Introduction: Japanese Sword Scabbard
A Katana is a traditional thin and curved Japanese sword. As it is usually very sharp, a scabbard is needed for safety and to protect the blade. Here's how I built one using common tools from the workshop to replace an existing poor quality scabbard.
Step 1: Materials and Tools
- 2 Hardwood boards
- Wood glue
The scabbard is made from 2 pieces of wood glued together with a thin opening to accommodate the blade. The first task is to find 2 hardwood boards with the right dimension. You need to be able to draw the contour of the blade plus 1/4" all around it. I used left over bamboo floor boards.
Step 2: The Shape
Designing the shape of the scabbard is quite straightforward. First, you'll want to place the blade flat on one of the boards. Then, tape a piece of wood 1/4" wide against a pencil and use it to draw the contour of the blade. You should end up with a shape roughly 1/2" wider than the size of your blade. Repeat this operation on the second wood board.
You can now cut the boards outside the pencil line using a jigsaw.
Step 3: Carving the Blade Pocket
Once again, place the blade flat on the board, but this time, trace the exact contour of the blade with a pencil. Do the same on the other board.
Measure the thickness of your blade (just past the handle) and divide it by 2. This is the amount of wood you need to remove to get the blade to fit into the scabbard.
Using a hand-held router, set the depth of the bit to that dimension (add a little bit more to get the blade to slide nicely). You can now carefully carve the wood. Make sure you stay inside the pencil line.
The previous scabbard had a plastic ring to retain the blade so I had to carve a deeper pocket for it.
Step 4: Glue the Boards
Before gluing the 2 sides together, I applied a bit of wax where the blade will slide. This ensures a fluid movement of the blade.
Use some wood glue to assemble the 2 boards. Once dry, you can smooth the edges using a spokeshave. Be careful not to carve too deep as you don't want to cut through the thin walls of the scabbard.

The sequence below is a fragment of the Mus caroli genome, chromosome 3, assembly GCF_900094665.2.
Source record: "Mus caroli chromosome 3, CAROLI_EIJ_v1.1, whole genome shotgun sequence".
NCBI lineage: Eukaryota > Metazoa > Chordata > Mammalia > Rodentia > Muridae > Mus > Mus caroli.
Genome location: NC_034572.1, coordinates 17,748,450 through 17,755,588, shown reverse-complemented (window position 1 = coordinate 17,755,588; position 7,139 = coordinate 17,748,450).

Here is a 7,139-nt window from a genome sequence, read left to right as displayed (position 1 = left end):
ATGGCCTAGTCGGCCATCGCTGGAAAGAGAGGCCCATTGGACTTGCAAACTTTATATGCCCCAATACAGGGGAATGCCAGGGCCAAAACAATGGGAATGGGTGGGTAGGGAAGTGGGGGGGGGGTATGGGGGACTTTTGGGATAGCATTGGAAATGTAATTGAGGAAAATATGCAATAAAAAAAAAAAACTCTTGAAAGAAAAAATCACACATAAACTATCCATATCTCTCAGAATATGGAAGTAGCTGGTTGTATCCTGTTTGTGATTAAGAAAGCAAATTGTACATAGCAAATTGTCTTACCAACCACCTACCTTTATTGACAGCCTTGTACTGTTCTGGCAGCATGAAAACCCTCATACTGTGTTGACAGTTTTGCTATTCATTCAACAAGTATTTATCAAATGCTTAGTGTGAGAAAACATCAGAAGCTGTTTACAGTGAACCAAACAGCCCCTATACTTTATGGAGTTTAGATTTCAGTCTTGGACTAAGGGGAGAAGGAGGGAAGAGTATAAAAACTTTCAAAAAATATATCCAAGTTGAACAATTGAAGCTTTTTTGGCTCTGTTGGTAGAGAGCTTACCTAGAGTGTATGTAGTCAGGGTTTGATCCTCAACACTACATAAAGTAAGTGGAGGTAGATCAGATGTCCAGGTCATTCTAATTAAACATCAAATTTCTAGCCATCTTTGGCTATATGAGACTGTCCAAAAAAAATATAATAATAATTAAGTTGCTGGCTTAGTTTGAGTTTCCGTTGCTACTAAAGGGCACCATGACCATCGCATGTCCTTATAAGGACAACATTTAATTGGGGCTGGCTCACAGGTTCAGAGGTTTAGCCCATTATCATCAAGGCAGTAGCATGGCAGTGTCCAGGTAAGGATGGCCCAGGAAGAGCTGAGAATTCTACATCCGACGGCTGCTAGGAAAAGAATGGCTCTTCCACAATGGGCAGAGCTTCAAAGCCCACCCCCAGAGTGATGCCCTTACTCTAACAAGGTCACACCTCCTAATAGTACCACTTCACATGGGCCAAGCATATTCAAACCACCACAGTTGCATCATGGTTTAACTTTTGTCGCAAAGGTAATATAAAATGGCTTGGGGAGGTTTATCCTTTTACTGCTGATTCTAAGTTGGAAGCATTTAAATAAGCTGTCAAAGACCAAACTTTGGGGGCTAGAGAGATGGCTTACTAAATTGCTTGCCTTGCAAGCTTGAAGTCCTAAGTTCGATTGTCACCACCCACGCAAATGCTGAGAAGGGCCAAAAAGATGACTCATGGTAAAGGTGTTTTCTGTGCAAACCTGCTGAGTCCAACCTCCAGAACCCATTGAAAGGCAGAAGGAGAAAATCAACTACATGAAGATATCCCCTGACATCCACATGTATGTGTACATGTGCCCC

You can then use a file and a series of sand paper (grit coarse to fine) to get the surface free from any asperities.
As I am making the new scabbard from an existing one, I am reusing the plastic and metal parts. You don't need this if you're building one from scratch.
Step 5: Results
Use some stain and varnish to give your scabbard the look you want. Bamboo is a pale wood so I used a dark walnut Danish oil and protected it with a few coats of wipe-on polyurethane varnish.
I reused the metal covers from the previous scabbard and glued them back on both ends of the new one. However, these are purely for a decorative purpose and they are not needed to build your own.
6 years ago
Thanks for this great "how to"
7 years ago on Introduction
Nice Job, I may apply this process to put a Blade into a Walking Stick for added Protection. Thanks
7 years ago on Introduction
Would have liked to see some pictures of the 'carving the blade' process but nonetheless, an excellent job!
Reply 7 years ago on Introduction
Sorry Pirate_Prince, I kind of forgot to take a picture during that step but the job is quite straightforward if you have a plunge router. A spiral or straight cutter bit will do just fine. First you need to go all the way down into the wood and then follow the pencil line carefully.